During the 18th century, instrument maker George Adams built and sold solid 3D geometric models as educational complements to the 2D images found in Euclid's Elements of Geometry. As argued by a 18th-century author:
It is almost as necessary as in mechanics, to exhibit the objects, whose qualities are to be taught; and to call in the joint assistance of the hands and eyes.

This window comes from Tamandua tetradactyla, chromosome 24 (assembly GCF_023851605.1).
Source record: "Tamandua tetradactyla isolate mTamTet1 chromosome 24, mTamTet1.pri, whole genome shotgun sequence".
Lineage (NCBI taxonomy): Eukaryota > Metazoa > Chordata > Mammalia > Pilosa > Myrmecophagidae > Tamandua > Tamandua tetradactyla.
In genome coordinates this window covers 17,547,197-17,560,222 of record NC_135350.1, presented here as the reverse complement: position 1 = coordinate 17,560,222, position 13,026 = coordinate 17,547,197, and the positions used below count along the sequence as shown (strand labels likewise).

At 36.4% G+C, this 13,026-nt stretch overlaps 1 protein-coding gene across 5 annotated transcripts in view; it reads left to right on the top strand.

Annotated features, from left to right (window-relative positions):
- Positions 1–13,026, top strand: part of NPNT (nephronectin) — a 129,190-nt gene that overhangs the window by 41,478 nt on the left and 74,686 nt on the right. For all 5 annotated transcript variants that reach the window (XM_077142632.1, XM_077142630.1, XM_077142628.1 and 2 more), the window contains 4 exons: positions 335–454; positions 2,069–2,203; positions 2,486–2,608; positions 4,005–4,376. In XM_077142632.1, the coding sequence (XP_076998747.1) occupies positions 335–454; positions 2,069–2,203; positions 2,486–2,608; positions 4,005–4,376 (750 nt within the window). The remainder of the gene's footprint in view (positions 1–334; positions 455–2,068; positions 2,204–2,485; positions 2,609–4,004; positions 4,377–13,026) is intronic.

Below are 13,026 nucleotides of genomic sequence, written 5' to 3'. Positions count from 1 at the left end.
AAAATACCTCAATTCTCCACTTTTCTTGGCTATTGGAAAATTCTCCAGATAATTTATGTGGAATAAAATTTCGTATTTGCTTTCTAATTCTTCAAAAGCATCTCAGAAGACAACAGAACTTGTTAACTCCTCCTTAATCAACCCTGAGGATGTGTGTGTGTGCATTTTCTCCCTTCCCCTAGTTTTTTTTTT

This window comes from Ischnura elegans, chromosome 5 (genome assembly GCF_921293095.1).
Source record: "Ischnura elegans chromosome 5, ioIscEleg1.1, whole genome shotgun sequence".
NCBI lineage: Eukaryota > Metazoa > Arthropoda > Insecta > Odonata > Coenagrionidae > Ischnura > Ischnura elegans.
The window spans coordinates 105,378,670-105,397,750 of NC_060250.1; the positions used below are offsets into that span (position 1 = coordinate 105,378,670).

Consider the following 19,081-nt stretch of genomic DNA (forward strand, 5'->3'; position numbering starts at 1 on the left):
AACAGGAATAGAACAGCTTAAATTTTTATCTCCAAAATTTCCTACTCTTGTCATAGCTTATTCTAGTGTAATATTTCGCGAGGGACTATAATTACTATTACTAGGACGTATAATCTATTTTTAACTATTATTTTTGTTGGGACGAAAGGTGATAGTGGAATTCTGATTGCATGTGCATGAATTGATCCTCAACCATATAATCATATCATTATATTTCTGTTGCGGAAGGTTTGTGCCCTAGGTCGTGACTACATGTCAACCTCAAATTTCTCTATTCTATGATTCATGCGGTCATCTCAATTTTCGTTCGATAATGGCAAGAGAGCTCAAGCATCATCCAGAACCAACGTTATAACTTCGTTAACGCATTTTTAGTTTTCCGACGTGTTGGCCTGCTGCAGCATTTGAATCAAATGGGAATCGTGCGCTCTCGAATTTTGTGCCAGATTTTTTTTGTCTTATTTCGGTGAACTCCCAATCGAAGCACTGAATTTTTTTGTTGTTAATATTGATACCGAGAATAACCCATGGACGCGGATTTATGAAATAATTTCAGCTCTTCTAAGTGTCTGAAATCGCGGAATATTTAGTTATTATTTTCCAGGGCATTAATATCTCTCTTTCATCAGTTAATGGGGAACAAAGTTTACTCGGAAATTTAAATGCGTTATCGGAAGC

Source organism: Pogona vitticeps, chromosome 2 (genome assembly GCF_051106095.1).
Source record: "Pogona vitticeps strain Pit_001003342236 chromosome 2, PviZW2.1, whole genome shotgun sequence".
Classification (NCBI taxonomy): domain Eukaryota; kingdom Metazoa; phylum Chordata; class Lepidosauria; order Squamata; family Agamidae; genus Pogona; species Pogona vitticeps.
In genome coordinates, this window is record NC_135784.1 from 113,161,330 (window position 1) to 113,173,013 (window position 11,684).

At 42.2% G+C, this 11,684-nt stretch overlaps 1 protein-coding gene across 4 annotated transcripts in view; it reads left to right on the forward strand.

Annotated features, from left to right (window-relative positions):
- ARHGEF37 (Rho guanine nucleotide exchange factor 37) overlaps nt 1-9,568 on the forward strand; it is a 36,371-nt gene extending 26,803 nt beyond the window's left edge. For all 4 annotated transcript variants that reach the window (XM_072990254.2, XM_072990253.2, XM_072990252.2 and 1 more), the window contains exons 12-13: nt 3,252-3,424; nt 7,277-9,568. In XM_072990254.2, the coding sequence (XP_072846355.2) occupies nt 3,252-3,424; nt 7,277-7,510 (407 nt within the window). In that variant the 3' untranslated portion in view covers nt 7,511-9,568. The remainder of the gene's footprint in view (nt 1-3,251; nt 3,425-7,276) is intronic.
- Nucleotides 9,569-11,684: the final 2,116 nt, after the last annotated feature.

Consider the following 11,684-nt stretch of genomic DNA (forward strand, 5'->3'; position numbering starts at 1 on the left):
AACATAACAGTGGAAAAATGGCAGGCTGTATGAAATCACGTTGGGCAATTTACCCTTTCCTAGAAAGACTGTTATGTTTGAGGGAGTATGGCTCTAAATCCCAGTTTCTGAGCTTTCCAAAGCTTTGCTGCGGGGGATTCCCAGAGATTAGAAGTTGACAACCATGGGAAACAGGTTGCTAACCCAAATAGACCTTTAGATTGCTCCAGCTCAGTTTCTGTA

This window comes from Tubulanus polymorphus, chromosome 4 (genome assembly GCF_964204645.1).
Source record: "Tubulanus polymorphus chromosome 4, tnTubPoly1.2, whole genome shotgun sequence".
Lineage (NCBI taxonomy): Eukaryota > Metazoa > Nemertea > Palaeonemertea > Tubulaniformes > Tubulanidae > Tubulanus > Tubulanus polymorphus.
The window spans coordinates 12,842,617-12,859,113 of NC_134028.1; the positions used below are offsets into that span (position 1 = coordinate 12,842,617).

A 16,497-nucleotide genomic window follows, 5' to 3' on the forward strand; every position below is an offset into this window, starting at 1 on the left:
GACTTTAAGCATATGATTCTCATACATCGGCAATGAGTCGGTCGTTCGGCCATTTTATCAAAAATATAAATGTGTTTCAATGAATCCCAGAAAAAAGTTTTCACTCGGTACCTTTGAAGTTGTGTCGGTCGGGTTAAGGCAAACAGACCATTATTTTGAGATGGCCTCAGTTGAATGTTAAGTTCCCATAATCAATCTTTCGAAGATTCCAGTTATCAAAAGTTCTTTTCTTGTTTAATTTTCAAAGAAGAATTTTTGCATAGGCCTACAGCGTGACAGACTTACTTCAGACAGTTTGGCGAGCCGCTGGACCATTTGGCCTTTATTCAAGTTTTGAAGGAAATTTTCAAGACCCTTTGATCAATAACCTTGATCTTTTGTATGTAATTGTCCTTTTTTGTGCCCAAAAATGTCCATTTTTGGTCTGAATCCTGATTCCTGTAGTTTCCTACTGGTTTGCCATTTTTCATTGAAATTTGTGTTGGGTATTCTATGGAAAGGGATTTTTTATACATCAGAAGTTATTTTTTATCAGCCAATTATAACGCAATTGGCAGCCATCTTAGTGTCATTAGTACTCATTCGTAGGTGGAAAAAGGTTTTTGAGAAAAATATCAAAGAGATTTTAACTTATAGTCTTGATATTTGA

According to the Whipple Museum of the History of Science, authors were already experimenting with paper models soon after the very first English edition of Euclid in 1570. But in contrast with chemistry, the use of physical models has never become widespread in geometry.